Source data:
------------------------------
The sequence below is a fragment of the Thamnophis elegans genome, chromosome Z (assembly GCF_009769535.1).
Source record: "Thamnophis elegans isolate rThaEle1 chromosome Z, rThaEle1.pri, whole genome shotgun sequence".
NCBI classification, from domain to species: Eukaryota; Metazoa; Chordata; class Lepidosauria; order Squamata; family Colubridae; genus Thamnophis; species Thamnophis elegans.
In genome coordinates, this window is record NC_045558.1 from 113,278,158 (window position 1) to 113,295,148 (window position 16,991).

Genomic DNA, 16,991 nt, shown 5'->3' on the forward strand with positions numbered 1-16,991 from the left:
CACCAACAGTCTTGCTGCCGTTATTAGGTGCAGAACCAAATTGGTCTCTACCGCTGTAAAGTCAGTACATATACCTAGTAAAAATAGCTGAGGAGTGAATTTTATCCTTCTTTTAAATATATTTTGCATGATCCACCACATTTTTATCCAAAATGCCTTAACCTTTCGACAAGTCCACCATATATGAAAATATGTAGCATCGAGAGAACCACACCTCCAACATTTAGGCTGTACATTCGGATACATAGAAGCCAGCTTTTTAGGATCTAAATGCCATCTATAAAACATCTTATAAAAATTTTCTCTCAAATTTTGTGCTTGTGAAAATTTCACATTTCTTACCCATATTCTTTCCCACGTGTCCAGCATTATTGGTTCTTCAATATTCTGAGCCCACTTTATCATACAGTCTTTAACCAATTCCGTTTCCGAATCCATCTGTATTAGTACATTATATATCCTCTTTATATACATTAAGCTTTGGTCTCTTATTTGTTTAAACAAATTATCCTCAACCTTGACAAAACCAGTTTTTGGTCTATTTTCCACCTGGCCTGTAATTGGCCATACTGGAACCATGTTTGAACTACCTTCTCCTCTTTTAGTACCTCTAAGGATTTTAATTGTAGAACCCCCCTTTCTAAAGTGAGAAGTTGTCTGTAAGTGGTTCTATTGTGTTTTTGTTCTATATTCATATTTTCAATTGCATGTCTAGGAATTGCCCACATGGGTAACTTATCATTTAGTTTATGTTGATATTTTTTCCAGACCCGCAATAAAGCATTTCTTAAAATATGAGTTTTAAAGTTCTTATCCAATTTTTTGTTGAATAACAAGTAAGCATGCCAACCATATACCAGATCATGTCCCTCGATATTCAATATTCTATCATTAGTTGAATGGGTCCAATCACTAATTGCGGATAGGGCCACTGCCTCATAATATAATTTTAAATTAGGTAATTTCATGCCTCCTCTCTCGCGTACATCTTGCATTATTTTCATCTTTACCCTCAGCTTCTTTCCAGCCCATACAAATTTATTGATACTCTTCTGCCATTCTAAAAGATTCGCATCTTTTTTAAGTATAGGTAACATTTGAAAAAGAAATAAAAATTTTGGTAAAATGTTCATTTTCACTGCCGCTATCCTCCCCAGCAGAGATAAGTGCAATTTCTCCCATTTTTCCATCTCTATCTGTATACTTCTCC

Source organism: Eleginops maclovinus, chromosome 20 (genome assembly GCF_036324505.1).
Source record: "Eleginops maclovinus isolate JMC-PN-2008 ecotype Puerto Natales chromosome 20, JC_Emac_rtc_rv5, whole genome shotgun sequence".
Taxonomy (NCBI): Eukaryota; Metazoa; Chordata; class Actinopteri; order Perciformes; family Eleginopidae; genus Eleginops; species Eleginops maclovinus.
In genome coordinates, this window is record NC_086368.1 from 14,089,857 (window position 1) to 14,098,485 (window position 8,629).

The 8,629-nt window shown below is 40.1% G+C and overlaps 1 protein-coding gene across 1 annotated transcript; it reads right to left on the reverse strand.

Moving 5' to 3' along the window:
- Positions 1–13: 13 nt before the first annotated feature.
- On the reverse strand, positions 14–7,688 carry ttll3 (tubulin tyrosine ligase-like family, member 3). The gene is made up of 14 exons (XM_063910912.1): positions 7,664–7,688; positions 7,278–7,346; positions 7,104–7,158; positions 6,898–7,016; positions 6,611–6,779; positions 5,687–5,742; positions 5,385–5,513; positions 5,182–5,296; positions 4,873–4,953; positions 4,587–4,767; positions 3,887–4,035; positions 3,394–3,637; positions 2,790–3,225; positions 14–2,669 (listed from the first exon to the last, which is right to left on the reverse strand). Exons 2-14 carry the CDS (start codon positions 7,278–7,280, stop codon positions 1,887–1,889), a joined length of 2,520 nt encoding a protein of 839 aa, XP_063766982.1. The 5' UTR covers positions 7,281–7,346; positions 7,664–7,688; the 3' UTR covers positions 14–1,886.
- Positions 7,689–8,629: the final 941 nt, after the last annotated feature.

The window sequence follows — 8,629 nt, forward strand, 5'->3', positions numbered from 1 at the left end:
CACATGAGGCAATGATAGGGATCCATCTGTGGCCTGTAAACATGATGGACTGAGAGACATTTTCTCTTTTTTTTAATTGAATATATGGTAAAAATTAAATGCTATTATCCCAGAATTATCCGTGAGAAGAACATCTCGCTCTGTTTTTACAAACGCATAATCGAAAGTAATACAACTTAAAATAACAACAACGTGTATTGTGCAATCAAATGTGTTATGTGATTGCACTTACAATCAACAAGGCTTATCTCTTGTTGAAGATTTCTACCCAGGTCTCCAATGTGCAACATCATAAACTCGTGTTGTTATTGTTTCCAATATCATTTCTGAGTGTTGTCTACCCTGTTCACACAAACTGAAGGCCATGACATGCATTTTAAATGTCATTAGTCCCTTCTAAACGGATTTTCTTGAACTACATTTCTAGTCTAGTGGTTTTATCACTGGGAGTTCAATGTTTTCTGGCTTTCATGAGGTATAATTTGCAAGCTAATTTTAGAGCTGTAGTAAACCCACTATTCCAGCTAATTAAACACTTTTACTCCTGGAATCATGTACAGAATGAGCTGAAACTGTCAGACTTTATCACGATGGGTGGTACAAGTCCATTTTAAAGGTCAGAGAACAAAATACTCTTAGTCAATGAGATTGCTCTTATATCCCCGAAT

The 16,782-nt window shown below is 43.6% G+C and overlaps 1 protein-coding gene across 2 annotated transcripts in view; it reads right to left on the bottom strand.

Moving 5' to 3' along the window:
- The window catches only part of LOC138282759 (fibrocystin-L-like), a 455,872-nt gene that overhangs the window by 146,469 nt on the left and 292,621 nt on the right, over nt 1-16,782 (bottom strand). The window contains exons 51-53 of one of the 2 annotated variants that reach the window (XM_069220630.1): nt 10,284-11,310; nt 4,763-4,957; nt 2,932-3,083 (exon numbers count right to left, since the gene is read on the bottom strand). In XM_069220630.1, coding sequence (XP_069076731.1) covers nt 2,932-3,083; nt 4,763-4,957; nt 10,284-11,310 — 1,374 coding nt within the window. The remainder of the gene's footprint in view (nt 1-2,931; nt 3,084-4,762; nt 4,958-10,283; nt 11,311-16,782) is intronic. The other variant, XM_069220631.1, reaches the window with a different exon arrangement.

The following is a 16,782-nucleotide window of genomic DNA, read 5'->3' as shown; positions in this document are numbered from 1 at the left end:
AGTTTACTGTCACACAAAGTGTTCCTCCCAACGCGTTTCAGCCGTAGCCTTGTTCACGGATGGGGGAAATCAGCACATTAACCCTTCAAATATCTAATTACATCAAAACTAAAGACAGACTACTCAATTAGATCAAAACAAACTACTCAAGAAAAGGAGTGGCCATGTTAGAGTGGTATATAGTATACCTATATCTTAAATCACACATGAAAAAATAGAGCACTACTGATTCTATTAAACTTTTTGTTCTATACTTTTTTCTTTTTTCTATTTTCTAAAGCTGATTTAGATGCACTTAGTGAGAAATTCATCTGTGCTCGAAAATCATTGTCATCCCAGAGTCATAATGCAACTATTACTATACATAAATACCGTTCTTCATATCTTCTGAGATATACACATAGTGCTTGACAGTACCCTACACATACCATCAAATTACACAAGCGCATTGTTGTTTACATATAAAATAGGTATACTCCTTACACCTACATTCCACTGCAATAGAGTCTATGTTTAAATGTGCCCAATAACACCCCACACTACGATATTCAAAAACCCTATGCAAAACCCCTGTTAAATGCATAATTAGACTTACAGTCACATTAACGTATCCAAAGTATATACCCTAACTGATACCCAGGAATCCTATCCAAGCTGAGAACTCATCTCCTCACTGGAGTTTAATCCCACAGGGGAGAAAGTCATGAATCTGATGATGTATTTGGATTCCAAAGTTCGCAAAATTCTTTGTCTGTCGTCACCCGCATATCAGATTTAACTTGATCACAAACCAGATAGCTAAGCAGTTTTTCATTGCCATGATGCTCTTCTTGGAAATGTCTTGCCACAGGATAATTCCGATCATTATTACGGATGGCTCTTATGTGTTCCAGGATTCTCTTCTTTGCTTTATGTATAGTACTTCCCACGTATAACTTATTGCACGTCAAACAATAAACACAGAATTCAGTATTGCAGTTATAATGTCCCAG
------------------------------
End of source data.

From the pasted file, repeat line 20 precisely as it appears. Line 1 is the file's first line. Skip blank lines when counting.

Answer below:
- The window catches only part of LOC138282759 (fibrocystin-L-like), a 455,872-nt gene that overhangs the window by 146,469 nt on the left and 292,621 nt on the right, over nt 1-16,782 (bottom strand). The window contains exons 51-53 of one of the 2 annotated variants that reach the window (XM_069220630.1): nt 10,284-11,310; nt 4,763-4,957; nt 2,932-3,083 (exon numbers count right to left, since the gene is read on the bottom strand). In XM_069220630.1, coding sequence (XP_069076731.1) covers nt 2,932-3,083; nt 4,763-4,957; nt 10,284-11,310 — 1,374 coding nt within the window. The remainder of the gene's footprint in view (nt 1-2,931; nt 3,084-4,762; nt 4,958-10,283; nt 11,311-16,782) is intronic. The other variant, XM_069220631.1, reaches the window with a different exon arrangement.